Features & Accessories

This SMCS is the Inspector Gadget of its class. Not only does it have several unique features, but just as you would expect from Festool, it is designed to work in harmony with so many other of the manufacturer’s products. In addition to the add-ons, the ks 120 features several spins on the usual components of a compound miter that allow you to switch between different tasks more easily. This is the type of saw that can make an amateur look like a professional.


Festool is a German company and in Europe there are more stringent safety regulations and many aspects of its design seem to be geared toward keeping small hands from being able to operate it. For my uses, some things went past overkill and on to fairly annoying. For example, the safety handle would only slow down a busy work crew. But I could imagine the reassurance it could provide for a hobbyist with a family or client having her kitchen remodeled. For the uses of experienced contractors though, it is more likely to slow things down or get broken and really cause a problem. It seems to me unlikely that that particular mechanism could really endure heavy everyday use. For this reason I am the only person allowed to use my Kapex.

MiterFast Angle Transfer Device

This nifty tool helps you find and replicate angles with the greatest ease. The only real practicality it offers is with finishing details and it certainly won’t get daily use for the average contractor but its ability to measure angles on the outside and convert them to the inside can be very helpful depending on your project. The storage for the accessory gets in the way though when trying to miter beyond 40° either way, but you can remove it and just leave the miter finder itself nearby if you plan on using it.

Dual Laser Design

Many of my peers consider laser sights to be a gimmick and I am on the fence about most of them. Generally, people don’t understand that they need adjusting before you ever use them. As far as the Kapex goes, once adjusted, the lasers are extremely useful. They are on both sides of the blade and are the crispest and most accurate ones I’ve seen. They require no batteries and you can turn them on without turning on the saw itself.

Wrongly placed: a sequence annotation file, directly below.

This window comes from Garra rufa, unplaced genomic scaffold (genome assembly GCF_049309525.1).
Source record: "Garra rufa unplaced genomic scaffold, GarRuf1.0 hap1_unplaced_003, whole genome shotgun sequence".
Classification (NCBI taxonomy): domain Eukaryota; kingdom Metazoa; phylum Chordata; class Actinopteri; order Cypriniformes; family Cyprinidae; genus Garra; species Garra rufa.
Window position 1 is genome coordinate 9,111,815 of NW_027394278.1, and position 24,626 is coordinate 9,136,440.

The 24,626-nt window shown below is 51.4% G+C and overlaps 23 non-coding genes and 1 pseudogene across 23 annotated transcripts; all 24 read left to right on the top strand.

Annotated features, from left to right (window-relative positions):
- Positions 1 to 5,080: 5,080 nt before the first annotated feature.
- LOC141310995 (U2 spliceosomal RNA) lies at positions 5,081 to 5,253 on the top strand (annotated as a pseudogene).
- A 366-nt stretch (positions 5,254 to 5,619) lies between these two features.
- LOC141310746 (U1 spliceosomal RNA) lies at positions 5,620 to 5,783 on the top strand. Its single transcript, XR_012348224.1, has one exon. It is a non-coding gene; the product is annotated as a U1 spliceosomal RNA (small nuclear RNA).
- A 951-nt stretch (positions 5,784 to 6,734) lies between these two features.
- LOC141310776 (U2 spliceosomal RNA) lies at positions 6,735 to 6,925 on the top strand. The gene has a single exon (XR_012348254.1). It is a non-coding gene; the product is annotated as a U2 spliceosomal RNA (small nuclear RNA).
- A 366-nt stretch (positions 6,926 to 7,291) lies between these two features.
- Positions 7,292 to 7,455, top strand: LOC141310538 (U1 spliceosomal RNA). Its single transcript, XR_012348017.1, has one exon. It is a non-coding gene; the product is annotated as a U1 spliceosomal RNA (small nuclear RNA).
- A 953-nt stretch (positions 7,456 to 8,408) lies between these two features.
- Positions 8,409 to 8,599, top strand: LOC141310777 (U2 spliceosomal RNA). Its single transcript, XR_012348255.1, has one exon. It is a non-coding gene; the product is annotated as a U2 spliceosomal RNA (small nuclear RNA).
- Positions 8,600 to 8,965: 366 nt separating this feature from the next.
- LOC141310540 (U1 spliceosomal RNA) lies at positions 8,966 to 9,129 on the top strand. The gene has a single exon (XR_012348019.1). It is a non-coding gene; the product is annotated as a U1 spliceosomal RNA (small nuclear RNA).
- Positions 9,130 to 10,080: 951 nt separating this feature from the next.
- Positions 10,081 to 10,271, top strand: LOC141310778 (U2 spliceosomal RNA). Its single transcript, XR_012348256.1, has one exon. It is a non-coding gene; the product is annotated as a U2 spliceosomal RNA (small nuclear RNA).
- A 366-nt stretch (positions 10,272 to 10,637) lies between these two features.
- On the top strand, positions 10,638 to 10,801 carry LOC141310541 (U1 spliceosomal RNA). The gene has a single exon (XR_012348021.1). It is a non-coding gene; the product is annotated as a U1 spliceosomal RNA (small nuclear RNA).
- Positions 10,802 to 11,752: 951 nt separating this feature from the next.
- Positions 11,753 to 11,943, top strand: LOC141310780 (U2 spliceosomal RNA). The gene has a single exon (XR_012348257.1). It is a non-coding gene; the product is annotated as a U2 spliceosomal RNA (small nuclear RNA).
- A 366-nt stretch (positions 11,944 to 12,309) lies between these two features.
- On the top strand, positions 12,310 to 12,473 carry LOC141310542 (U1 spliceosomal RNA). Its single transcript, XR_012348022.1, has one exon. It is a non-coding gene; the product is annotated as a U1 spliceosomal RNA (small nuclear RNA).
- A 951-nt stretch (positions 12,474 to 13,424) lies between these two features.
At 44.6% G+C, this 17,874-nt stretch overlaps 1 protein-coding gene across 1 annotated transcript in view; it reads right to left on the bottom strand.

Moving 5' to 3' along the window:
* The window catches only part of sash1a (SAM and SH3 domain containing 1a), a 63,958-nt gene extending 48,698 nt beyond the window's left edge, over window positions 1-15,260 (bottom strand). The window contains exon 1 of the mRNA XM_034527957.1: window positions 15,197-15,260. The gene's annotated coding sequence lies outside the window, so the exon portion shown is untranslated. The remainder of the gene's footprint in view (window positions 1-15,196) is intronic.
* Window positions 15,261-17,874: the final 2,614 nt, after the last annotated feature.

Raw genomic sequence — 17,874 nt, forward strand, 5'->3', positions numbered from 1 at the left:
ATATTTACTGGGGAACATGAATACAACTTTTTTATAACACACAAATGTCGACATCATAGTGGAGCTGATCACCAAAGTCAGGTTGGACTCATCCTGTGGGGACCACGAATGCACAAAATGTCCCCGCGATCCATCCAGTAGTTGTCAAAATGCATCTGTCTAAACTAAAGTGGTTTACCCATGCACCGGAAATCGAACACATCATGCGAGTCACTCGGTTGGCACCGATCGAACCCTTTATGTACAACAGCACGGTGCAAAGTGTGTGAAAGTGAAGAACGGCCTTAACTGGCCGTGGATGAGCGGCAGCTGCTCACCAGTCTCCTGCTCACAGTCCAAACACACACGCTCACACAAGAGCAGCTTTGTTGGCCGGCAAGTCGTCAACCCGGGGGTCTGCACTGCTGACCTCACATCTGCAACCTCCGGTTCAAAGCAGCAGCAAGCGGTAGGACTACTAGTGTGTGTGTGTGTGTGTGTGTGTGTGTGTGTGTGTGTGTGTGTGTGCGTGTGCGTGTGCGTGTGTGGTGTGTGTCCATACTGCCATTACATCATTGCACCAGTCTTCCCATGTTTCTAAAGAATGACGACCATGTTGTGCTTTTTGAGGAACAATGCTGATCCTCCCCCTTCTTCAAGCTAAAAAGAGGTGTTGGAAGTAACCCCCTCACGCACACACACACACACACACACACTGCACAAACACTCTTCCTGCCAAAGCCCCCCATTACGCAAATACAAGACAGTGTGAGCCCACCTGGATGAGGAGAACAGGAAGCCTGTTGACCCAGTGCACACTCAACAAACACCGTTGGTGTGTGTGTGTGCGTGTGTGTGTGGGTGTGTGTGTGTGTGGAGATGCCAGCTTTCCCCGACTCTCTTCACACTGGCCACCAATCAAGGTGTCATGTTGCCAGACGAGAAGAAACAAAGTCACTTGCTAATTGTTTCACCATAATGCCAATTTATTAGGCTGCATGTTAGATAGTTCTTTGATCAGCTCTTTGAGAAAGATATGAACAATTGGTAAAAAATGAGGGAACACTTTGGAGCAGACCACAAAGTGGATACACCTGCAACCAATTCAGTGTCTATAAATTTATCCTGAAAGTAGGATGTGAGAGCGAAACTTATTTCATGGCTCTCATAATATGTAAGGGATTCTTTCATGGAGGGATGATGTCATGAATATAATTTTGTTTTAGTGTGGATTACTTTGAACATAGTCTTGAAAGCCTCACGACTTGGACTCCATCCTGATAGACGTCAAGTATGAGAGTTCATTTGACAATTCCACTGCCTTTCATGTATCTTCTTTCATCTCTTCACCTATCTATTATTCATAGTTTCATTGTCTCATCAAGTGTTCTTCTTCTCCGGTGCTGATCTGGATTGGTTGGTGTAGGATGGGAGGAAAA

Exhaust Collection

It is unreal how well this works if you use the 36mm hose. It isn’t quite so great with the 27mm hose and for me, the extra price wasn’t really worth the utility but you have to be strong to hold out against a demonstration: the 91% dust extraction they advertise seems about right. All you’d need is a decent sized drop cloth to work in a lived in house.

Dado Cut Tool

While not the greatest depth adjusting tool in the world, the dado cut attachment is certainly serviceable. It is sturdy and quick so you can be sure that trench cuts won’t cost you any extra time or frustration. It’s to be expected that Festool took their time with every attachment no matter how much use it is likely to or not to get.

FastFix Blade Change

The last of the really significant quarks that make this tool special is the FastFix blade change system. It’s literally like ‘turn, click, pop,’ and you’ve got the blade out and putting a new one in is just as easy. Like the whole blade housing, it is safe and simple to operate.

Practical Uses

This saw clearly has two best uses. The first is the serious finisher looking for the highest quality on trim work and indoor jobs. The second is for DIYers who either take their hobby very seriously or are new to home improvement and really want their tools that will help them develop quality. Check out Amazon.com’s price on this Festool.

Best Miter Saw Reviews - 2014 - 2016 Sliding, Compound Ratings © 2014 - 2016

Pin It on Pinterest

Share This